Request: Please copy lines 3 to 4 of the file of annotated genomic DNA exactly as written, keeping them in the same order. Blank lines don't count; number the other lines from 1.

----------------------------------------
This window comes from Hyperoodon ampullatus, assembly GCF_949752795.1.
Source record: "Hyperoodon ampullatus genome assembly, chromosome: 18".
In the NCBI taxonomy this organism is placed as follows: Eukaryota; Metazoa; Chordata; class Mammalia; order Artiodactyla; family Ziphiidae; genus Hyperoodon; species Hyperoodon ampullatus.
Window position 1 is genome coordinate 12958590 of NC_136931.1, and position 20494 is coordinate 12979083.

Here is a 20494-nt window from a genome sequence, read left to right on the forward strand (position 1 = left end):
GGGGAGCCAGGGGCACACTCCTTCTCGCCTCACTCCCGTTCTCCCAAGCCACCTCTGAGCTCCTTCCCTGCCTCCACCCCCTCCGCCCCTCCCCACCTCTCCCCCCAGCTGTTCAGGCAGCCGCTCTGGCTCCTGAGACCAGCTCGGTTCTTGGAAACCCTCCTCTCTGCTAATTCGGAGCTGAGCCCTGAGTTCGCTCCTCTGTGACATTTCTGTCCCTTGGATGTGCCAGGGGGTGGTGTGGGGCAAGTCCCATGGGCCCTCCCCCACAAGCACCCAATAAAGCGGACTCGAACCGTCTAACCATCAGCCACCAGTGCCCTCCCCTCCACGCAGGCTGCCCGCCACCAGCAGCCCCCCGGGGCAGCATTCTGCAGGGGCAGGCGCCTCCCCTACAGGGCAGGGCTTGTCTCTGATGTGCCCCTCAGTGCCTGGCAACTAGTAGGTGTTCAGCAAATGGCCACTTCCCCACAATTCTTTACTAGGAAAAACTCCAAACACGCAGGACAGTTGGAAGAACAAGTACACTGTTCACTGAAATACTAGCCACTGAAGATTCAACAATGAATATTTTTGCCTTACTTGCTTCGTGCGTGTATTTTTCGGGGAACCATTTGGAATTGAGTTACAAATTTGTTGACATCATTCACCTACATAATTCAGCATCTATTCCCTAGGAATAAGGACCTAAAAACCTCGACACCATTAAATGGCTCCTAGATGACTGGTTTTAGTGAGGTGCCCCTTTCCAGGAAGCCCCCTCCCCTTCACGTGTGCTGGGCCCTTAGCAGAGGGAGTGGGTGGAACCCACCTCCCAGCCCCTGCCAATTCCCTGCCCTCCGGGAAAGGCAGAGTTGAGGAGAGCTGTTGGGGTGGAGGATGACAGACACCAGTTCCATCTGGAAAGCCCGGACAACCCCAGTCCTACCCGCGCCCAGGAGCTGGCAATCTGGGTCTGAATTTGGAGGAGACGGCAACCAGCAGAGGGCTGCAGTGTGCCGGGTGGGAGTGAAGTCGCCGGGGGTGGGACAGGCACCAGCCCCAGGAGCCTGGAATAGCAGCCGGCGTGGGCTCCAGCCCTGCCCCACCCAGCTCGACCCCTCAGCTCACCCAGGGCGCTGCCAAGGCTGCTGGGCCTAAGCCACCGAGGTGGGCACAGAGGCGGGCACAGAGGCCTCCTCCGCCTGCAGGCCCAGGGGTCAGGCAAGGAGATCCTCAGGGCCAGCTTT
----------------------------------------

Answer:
In the NCBI taxonomy this organism is placed as follows: Eukaryota; Metazoa; Chordata; class Mammalia; order Artiodactyla; family Ziphiidae; genus Hyperoodon; species Hyperoodon ampullatus.
Window position 1 is genome coordinate 12958590 of NC_136931.1, and position 20494 is coordinate 12979083.